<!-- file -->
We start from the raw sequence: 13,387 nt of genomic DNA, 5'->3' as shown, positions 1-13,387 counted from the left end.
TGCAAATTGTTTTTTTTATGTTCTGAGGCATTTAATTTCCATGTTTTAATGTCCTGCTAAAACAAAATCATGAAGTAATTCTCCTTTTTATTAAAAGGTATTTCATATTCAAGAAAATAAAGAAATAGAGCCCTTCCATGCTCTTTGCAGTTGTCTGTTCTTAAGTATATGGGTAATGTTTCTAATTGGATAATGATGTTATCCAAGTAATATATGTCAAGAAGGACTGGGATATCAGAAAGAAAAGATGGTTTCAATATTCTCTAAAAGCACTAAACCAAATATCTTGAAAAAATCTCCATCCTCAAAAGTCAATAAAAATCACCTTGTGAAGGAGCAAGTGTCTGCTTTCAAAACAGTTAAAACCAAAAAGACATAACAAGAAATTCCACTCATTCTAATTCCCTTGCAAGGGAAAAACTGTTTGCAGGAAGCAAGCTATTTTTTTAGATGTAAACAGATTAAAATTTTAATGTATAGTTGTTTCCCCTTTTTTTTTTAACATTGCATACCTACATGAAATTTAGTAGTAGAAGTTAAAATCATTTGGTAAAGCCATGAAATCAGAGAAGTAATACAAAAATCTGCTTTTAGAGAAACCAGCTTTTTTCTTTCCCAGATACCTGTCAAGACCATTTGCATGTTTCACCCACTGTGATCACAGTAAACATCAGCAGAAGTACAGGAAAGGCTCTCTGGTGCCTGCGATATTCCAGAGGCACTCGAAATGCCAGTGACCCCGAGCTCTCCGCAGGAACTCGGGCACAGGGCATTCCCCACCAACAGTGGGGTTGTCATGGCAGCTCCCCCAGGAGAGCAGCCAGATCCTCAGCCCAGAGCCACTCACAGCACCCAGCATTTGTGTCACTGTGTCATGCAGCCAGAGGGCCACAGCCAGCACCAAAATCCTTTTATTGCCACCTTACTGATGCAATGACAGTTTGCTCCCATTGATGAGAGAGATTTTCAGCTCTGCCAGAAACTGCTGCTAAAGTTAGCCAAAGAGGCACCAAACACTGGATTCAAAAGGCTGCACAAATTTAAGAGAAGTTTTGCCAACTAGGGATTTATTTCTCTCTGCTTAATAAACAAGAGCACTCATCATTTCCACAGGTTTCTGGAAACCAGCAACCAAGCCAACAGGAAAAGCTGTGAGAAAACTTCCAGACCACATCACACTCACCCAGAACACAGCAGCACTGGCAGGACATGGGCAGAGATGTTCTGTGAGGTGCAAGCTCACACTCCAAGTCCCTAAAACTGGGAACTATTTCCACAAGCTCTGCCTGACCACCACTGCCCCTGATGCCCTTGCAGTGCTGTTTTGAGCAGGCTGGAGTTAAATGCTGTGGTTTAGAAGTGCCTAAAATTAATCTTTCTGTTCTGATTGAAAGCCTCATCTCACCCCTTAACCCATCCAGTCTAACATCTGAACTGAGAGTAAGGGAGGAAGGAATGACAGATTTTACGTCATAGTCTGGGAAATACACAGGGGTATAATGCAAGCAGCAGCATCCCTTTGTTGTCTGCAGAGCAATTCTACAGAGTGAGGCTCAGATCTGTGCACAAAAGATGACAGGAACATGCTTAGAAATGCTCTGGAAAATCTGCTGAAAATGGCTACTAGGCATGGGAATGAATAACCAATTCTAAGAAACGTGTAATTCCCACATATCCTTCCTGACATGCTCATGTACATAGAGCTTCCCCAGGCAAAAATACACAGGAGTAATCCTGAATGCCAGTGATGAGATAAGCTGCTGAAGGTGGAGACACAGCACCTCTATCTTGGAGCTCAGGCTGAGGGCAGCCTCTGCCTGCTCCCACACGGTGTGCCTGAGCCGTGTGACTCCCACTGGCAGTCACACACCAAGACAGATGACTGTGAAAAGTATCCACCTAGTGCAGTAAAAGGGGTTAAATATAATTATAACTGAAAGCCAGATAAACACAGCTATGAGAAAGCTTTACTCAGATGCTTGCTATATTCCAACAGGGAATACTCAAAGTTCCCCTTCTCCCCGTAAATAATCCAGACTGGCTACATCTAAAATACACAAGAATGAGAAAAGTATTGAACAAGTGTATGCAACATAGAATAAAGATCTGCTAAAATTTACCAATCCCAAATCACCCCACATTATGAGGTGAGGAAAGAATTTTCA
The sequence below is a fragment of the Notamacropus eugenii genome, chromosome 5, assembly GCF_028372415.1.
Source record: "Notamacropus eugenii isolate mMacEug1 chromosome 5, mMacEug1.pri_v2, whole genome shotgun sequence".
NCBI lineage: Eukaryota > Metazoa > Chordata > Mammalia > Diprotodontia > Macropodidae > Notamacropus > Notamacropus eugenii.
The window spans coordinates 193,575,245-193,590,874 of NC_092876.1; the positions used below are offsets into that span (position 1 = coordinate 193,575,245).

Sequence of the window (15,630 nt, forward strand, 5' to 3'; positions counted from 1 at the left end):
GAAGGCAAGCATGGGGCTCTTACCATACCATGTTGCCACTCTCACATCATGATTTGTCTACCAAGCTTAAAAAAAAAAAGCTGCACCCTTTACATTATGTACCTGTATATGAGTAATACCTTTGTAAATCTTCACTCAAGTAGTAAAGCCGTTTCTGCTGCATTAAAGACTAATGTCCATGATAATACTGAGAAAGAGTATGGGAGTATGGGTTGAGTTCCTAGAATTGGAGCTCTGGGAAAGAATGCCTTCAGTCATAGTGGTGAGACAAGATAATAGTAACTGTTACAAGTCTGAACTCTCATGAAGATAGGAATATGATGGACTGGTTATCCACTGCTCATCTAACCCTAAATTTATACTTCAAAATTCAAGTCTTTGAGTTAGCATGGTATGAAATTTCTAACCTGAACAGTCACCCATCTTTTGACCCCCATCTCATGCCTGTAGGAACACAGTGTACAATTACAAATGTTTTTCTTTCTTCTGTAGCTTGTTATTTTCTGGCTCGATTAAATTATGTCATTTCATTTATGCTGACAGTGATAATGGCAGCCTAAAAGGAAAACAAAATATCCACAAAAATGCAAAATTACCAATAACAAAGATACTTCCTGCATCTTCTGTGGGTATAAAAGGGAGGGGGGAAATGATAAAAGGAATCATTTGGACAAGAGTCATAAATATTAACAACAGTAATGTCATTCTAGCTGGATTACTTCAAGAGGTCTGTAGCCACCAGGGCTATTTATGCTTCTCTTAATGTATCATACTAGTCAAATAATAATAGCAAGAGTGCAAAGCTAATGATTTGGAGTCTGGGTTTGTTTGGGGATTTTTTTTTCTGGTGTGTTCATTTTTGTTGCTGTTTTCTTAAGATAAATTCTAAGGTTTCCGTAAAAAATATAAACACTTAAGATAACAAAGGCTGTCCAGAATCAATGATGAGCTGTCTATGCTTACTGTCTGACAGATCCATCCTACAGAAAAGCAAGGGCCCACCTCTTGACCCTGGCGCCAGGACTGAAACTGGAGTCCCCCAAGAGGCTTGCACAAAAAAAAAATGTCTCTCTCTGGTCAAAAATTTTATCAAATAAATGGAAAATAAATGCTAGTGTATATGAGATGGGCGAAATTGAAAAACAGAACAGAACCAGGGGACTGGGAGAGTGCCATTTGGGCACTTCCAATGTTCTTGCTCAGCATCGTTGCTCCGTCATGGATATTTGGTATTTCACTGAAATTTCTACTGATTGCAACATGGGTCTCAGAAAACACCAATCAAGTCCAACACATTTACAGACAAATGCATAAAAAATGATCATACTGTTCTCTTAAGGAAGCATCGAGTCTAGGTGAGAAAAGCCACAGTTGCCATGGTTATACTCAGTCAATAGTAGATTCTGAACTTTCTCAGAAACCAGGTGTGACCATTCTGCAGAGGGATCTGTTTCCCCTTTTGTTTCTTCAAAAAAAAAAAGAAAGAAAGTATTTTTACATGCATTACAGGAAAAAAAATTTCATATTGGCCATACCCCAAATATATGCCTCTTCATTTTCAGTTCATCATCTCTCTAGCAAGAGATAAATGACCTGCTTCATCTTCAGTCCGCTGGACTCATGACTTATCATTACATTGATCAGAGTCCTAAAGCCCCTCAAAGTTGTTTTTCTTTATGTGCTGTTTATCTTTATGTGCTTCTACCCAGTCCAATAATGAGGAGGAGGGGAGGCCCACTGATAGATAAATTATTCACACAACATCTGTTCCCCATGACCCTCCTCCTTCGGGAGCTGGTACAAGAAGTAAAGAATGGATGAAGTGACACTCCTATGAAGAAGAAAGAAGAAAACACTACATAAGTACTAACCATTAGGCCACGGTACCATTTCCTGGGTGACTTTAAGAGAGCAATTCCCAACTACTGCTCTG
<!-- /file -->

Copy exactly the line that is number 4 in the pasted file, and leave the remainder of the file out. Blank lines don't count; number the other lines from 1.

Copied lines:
Source record: "Notamacropus eugenii isolate mMacEug1 chromosome 5, mMacEug1.pri_v2, whole genome shotgun sequence".